Life Balance

What Really Happens to Your Body When You Become Stressed?

The American Institute of Stress stated, “Stress is not a useful term for scientists because it is such a highly subjective phenomenon that it defies definition. And if you can’t define stress, how can you possibly measure it?” There are more than a half-dozen dictionary definitions for the word “stress”, and the one thing they have in common is the concept of tension and pressure. Tensile strength of steel is measured by pulling each end until it breaks. A situation can be tense if it is hostile or suspenseful. Tension headaches are attributed to mental or emotional strain.


Your body reacts to stress in many ways – physical, mental, and emotional – when you are faced with extraordinary demands. And you may be surprised to learn that there is good stress, too! Positive stress is called eustress, when it can be a motivator to achieve goals, or anticipation of a joyous event like a wedding. Negative stress, also called distress, occurs when good stress is no longer manageable and you feel you cannot cope with the pressure. This is when your body begins to display symptoms of stress.


The Physiological Effects of Stress on Your Immune System and Health


  • Musculoskeletal System:  During acute stress (sudden onset and short-term) your muscles tense up and then release tension when the stress eases. Chronic stress does not allow the body to recover and can lead to disorders such as migraine headaches, associated with chronic muscle tension in the neck and shoulders.
  • Respiratory System: Stress can make you breathe harder and faster, and that hyperventilation could trigger a panic attack. Acute stress is especially dangerous for people who have respiratory disorders such as asthma and lung disorders, inhibiting oxygen intake and even causing asthma attacks.
  • Endocrine System: In acute stress, your brain signals the pituitary gland and adrenal glands to produce “stress hormones” – adrenaline, norepinephrine and cortisol – that give your body energy for “fight or flight” by triggering the liver to release more blood sugar. This can be particularly harmful for people who have or are predisposed to Diabetes.
  • Cardiovascular System: Acute stress causes the heart and blood vessels to work harder. Enabled by the stress hormones, your heart rate increases, the contractions of the heart muscle are stronger, and the blood vessels dilate, increasing your blood pressure. When the acute stress subsides, your body returns to its normal state. But chronic stress over a long period of time can increase risk for hypertension, heart attack or stroke.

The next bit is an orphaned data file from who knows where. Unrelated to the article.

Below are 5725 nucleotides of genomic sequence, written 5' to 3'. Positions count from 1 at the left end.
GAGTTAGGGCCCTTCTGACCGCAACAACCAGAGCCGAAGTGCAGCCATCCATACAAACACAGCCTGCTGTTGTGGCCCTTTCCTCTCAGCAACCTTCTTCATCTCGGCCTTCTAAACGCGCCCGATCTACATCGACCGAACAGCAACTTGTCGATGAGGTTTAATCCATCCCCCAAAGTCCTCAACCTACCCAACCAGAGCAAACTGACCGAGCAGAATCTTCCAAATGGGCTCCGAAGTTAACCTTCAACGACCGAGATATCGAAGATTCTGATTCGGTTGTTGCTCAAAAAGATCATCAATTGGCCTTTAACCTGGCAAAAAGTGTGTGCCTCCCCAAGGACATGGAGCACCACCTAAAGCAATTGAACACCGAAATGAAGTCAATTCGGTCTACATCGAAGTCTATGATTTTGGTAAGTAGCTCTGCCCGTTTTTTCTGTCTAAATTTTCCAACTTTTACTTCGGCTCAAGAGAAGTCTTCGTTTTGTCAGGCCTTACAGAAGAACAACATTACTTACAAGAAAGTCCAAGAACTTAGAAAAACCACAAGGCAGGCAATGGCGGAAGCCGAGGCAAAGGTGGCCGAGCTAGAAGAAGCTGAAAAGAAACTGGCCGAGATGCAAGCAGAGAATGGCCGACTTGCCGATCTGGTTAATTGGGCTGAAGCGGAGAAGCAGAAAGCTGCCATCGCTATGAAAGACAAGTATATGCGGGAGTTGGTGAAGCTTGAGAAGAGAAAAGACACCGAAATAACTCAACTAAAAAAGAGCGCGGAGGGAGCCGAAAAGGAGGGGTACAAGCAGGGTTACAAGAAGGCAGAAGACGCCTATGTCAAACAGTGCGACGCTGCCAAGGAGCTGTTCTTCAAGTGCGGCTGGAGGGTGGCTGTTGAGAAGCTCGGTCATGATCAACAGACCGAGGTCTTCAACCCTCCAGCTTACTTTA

• Reproductive System: Stress and the resulting stress hormones can interfere with normal functioning in males by reducing testosterone production and increasing vulnerability to infections. Stress in females can cause changes in menstrual cycles, and increases in the intensity of PMS and menopausal symptoms.
  • Gastrointestinal System: Stress can lead to changes in diet which can cause heartburn and acid reflux. Your stomach may feel “nervous” or upset, with pain, nausea and vomiting. If stress is chronic you could develop ulcers.

Everyone experiences stress in their lives, and too many people wait until stress starts to impact their lives and then take remedial measures. Why not plan ahead and create a Stress Defense Plan?

Here are some suggestions for your Stress Defense Plan:

  1. Practice letting go – Choose not to become angry or upset, especially over things you cannot control.
  2. Learn breathing exercises and relaxation techniques.
  3. Develop effective time management strategies.
  4. Stay well hydrated.
  5. Follow a balanced nutrition plan and consider vitamin and mineral supplements to replace nutrients lost to stress, and to promote relaxation.

It seems rather easy for someone to advise that we need to “stress less” in order to get healthy, and stay healthy.   But the first step is recognizing that stress in all negative forms, can have a noticeable impact on wellness in both the short and long term.  Stress is less a singular issue of emotional management, and more an important and frequently trivialized health threat that everyone should be aware of.   What can you do today, to minimize your stress, unplug and enjoy activities that make you feel calm and rested, for better health?  Make time to “take it slow”, meditate, enjoy stretching and exercise or relaxing creative activities to recharge. 

 

 

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